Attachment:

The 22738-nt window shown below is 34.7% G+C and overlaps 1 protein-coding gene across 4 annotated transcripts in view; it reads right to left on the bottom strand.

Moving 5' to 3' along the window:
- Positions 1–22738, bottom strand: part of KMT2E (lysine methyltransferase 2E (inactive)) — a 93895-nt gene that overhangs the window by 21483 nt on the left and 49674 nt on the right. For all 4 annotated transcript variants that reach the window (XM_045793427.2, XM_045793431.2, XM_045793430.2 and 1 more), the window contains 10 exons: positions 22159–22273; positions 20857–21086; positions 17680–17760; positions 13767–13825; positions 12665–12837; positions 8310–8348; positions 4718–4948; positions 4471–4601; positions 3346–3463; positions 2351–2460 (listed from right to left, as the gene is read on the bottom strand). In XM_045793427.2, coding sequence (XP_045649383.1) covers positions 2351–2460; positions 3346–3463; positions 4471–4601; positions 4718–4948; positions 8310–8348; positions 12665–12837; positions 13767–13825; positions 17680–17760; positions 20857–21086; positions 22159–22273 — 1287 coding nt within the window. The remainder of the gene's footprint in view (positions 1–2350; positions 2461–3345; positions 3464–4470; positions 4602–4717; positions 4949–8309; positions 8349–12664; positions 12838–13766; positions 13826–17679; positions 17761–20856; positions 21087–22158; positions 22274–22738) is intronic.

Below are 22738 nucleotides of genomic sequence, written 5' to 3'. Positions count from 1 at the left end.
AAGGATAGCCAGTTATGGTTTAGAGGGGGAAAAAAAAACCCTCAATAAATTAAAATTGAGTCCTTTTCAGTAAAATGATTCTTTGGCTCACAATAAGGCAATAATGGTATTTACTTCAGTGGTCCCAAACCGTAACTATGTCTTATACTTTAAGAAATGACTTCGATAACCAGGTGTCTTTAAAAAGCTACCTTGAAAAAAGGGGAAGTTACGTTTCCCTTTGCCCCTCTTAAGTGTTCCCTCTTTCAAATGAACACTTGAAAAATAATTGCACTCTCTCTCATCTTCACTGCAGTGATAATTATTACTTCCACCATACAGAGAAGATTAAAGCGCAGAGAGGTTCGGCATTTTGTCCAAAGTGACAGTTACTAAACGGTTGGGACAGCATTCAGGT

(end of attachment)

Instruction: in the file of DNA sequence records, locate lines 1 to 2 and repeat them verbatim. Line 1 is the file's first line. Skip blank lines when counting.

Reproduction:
The 22738-nt window shown below is 34.7% G+C and overlaps 1 protein-coding gene across 4 annotated transcripts in view; it reads right to left on the bottom strand.

Moving 5' to 3' along the window: